“I grew up remembering when a sitcom would celebrate 100 episodes, and they’d wheel out the cake,” says Dan Rogers. For the Grand Ole Opry, which he serves as executive producer, they’re gonna need a bigger bakery. The weekly Nashville-based show, which has been a radio program since 1925 and a TV series on and off for many of those years, is about to have its 5000th weekly Saturday night broadcast on Oct. 30. Eat your heart out, “NCIS,” “Simpsons,” “Gunsmoke,” “Meet the Press,” “General Hospital,” et al. — there’s an old kid in town.
“It’s unprecedented, and you’ll probably never see it again, especially with a radio show,” Rogers says. “Five thousand Saturday nights is astounding when you begin to think about each of those Saturday nights and what was happening on those Saturday nights — civil unrest, World War II, the Depression. But even the past 80… you know, think what we’ve been through just since March of 2020.” Only once in history was the Opry’s live broadcast canceled, when a curfew was imposed following the assassination of Martin Luther King Jr. in 1968. Quarantining was not about to cause a second cancellation; the Opry carried on as lockdown kicked in by broadcasting acoustic performances with stars placed apart on stools, no live audience and skeleton crews, so the circle could remain unbroken.
The Oct. 30 lineup will span generations, with performers who made their first impact in the 1960s (Bill Anderson, Jeannie Seely, Connie Smith), ‘70s (the Gatlin Brothers), ‘80s (Vince Gill, Garth Brooks), ‘90s (Trisha Yearwood, Terri Clark), 2000s (Darius Rucker, as a solo artist, and Chris Young) and 2010s (Chris Janson). But then, the Opry does that every week, carefully mixing legacy artists who go back decades with newcomers who just released their first singles. “It’s not just generational, of course, either,” says Rogers. “What really makes the Opry tick is about giving people a little sample of as much as we can under the country umbrella.” On the weekly show, perhaps more so than in this superstar-filled special, “it’s a mix of musical styles, so you have Americana, bluegrass, comedy, classic country, contemporary country, and Western all in one hopefully tremendous show.”
One thing that may be misleading about the 5,000 figure is that it only counts the weekly Saturday broadcasts, not the number of actual live Opry shows — which keeps expanding exponentially, now that there are a minimum of three nights at the Opry in a week and sometimes as many as five. Scott Bailey, the president of Ryman Hospitality Properties’ Opry Entertainment Division, says they do 230-240 shows on an annual basis now. That’s partly due to Nashville’s booming tourism and convention business. Sixteen million tourists visit Tennessee every year, and the Opry is the No. 1 state tourist attraction, so the Opry House can only stay dark so many nights. (There are new wrinkles yet to be tried: Later this year, they’re going to experiment for the first time with a handful of all-Christmas weeknight shows, educating attendees about the holiday chestnuts most people wouldn’t know were written and recorded in Nashville.)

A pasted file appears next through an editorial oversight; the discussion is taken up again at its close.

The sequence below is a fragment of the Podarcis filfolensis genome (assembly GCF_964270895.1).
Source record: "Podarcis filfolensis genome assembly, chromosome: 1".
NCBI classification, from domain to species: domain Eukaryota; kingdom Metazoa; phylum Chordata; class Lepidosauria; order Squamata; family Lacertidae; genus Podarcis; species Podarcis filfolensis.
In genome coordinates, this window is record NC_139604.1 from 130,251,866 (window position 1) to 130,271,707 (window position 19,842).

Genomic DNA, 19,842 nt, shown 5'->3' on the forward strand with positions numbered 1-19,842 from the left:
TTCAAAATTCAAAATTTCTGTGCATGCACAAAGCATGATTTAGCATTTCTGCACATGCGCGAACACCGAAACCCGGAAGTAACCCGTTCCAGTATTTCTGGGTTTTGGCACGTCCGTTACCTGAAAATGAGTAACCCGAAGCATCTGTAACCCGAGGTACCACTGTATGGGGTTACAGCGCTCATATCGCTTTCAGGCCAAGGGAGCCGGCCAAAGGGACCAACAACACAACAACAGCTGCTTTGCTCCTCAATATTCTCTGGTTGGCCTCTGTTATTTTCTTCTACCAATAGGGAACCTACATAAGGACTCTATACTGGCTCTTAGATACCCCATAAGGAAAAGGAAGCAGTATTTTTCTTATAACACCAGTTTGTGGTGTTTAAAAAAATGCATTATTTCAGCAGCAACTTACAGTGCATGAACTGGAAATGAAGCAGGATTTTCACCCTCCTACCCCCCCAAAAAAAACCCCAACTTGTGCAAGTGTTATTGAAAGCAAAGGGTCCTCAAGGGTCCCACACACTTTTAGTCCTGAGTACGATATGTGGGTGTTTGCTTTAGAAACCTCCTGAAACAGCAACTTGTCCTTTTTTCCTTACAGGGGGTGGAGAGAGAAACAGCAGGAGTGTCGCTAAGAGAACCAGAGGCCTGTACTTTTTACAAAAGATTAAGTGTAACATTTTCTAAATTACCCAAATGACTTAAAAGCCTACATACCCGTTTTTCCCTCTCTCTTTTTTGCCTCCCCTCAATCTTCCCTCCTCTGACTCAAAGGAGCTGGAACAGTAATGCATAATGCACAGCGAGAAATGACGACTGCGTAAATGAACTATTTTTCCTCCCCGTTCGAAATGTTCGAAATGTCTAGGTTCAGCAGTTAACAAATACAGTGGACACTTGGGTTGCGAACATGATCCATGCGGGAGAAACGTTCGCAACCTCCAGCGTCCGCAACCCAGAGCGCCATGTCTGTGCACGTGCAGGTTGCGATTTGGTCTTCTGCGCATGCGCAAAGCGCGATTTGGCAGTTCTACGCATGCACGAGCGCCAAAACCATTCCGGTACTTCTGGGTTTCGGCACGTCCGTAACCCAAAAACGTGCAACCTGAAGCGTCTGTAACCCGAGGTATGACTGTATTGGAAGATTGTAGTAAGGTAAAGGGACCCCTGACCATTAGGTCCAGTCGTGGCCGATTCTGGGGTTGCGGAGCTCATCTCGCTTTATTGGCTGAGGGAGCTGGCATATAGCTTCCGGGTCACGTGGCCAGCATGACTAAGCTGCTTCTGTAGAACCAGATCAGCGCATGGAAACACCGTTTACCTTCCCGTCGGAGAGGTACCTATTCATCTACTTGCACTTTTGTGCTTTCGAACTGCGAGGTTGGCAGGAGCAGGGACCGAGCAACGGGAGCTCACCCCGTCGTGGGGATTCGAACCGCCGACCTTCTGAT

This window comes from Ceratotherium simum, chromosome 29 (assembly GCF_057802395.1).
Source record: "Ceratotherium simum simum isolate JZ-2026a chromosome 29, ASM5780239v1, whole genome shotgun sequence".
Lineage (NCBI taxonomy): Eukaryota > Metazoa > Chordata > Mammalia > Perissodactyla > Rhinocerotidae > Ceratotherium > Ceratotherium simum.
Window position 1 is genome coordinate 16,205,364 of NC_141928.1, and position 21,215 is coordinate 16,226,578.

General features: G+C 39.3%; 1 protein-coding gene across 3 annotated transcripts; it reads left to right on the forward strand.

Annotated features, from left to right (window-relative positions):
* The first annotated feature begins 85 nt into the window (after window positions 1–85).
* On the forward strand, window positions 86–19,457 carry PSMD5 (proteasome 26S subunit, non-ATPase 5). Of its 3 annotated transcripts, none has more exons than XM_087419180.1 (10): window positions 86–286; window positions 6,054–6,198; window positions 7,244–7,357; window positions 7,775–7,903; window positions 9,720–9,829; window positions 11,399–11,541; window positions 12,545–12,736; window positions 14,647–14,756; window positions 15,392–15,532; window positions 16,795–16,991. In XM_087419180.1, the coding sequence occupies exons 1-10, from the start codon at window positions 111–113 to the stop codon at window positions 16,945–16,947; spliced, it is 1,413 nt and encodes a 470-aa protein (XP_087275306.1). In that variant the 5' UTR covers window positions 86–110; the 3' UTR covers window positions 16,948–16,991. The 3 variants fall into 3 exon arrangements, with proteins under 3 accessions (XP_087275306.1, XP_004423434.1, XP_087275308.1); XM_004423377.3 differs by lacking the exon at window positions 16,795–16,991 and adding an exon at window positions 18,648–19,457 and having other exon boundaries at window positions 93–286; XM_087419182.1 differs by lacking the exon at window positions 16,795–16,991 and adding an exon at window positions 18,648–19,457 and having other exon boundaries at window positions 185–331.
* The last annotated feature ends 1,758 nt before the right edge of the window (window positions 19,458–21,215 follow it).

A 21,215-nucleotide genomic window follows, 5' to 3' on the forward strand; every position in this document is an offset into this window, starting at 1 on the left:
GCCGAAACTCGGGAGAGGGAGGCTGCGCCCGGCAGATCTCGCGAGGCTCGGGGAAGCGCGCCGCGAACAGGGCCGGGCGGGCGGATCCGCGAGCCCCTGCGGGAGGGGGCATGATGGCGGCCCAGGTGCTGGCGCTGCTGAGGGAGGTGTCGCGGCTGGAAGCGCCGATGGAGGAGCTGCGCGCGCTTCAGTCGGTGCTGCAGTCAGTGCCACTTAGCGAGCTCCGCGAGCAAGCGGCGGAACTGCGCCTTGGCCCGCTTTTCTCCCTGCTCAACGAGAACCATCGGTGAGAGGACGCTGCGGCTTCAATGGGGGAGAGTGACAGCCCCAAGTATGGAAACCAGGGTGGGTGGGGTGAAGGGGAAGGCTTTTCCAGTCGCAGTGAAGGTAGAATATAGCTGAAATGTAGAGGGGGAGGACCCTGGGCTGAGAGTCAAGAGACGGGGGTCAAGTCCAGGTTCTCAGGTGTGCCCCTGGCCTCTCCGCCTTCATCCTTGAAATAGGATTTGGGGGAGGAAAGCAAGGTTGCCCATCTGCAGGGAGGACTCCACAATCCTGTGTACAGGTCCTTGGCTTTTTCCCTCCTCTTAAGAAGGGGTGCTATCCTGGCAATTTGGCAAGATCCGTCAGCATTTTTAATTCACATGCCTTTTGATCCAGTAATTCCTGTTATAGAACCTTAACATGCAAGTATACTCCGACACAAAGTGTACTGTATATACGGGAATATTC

There’s a curious symbiosis that happened when Opry Entertainment, in conjunction with Gray Television, launched a new TV network, Circle, centered around Opry broadcasts — in February 2020, of all times. “I’m not sure that launching a television network on a streaming platform would have been the best idea during a pandemic, but ironically it had the opposite effect than I would’ve thought,” Bailey said. “There was no other live programming that was out there. And we had just put the Opry on some platforms where new, younger consumers are finding themselves.” That included newer streamers like Peacock and Roku but is now also expanding to cable and satellite platforms like Dish and Charter. With patrons now back in the seats, it’s hard to know which experience of the Opry is boosting which more, since, as Bailey says, “we wanted to make sure that we were beginning to influence (streaming) consumers to come in and see the actual product live.”
Rogers realized that the Opry was a lifeline for some during the pandemic, for fans craving anything musical, intimate and professional happening in real time. “You can go back and look at the comments: People were saying, ‘We set our alarm clocks’ — halfway around the world! — ‘to get up and watch.’ And they could have watched it the next day when they woke up, but they wanted that connection with live, with Nashville, Tennessee.” You could almost picture 1930s Opry listeners gathered around the radio, looking for a cure for pandemic depression, not the Depression.
The Opry has proven so savvy in appealing to modern country audiences while making tradition a big part of the draw that it’s hard to imagine anything at present that’d be a roadblock on the way to, say… 10,000 episodes? “The heart of the Opry is still the artists who come and play here and their connection to the fans who either tune in or come to see them,” says Rogers. “And if it makes it to 10,000, that will still hold true.” Rogers laughs. “I won’t be here for that. But if I had the choice, I think I would be.”
Rogers points to a placard outside his office door counting down the days to Oct. 30. “I literally cannot go to the bathroom without being reminded how few days we have left before the show — in the middle of everything else that’s happening, just trying to work through pandemic-related things.” Yet he admits he’s thinking beyond this particular milestone, to the next. “We’ll celebrate 5,000 Saturday night broadcasts, and then everything we’re doing from there forward will be about making sure that this show is in the best place it can be to mark its 100th anniversary in 2025. It’s crazy to be in a job where you talk about setting things up as a springboard for the next century.”
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